Last week, New York Governor Andrew Cuomo announced that schools across the state would be allowed to reopen, which includes New York City, the largest public school system in the entire country.
Teachers’ unions in the state criticized the governor’s decision, saying schools should be prepared to close if even one person tests positive for COVID-19.
“Teachers are the last ones to be consulted on major life and death decisions,” New York City Comptroller Scott Stringer said. “We cannot allow people to teach if they don’t feel safe — let’s make them feel safe.”
In New York’s 700 school districts, local politicians and superintendents will decide how to reopen. They will have to present a plan to the state’s education and health department in the coming weeks. New York is not alone in this battle. States across the country are struggling to come up with plans that will ensure a safe return to school in the fall. One of the challenges they face is a lack of funding. Public schools do not have the funds to safely reopen and keep up with the rising costs associated with the coronavirus pandemic because tax revenue has plummeted.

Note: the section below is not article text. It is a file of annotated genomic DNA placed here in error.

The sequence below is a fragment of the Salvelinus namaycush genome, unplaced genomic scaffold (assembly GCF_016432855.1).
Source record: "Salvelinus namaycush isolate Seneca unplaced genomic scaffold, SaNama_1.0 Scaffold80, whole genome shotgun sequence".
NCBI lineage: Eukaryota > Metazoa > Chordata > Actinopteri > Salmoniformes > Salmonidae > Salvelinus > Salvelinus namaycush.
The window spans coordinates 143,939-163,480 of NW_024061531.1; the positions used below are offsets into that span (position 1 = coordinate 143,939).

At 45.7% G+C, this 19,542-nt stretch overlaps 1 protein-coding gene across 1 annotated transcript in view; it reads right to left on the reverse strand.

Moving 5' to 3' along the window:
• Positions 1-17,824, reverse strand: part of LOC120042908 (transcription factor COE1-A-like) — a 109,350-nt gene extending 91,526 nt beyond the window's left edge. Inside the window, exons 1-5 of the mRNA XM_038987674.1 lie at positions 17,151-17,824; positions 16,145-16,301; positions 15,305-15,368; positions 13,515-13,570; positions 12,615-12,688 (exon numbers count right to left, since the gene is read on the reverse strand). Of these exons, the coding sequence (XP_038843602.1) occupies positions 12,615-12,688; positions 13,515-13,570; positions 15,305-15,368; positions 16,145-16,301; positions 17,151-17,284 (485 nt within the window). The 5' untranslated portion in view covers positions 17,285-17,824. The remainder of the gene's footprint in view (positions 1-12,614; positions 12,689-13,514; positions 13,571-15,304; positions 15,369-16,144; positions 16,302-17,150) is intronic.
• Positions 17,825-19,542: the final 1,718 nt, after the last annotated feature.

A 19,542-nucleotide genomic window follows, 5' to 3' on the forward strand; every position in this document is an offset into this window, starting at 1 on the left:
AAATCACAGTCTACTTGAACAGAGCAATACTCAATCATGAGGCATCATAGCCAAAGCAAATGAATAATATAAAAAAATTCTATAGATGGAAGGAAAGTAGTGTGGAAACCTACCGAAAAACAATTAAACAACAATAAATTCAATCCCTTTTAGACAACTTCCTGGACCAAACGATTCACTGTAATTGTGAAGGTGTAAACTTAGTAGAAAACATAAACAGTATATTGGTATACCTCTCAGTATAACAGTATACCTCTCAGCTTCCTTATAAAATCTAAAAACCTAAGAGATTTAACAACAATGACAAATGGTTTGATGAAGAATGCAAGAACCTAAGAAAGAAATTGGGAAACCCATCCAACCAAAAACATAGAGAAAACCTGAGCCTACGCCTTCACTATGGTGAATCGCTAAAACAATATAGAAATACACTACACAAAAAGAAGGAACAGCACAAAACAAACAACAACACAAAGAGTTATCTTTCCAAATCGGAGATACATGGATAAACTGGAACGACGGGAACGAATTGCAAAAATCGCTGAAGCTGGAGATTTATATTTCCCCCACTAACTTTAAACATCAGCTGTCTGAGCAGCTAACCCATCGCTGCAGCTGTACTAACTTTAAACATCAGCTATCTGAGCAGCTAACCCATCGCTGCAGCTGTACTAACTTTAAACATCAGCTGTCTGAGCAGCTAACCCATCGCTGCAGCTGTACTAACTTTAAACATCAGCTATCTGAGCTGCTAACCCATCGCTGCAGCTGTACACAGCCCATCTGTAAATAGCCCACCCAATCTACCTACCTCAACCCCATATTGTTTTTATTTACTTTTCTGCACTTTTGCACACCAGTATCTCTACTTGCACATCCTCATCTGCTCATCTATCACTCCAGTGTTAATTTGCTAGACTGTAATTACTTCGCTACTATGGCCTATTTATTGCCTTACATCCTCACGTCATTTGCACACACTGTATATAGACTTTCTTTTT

“This is a challenge for every big city and every small county in America right now,” Stringer said. “We need to look at science and medicine, not the hokey pokey stuff coming out of Washington.”
On Saturday, President Trump signed a series of executive actions for coronavirus economic relief. The actions deferred student loan payments until the end of the year, provided some eviction protections and extended the unemployment benefits for Americans to a reduced $400 a week. The actions, however, did not include any signs of relief for the nation’s schools.
Stringer said that Trump should “stop playing games” and come forward with a stimulus plan that meets the needs of educators across the country.
“We’ve got to now double down to make sure kids don’t get pushed aside because the government is incompetent and it’s not willing to listen,” Stringer said.
Valentina Caval is a producer at Yahoo Finance.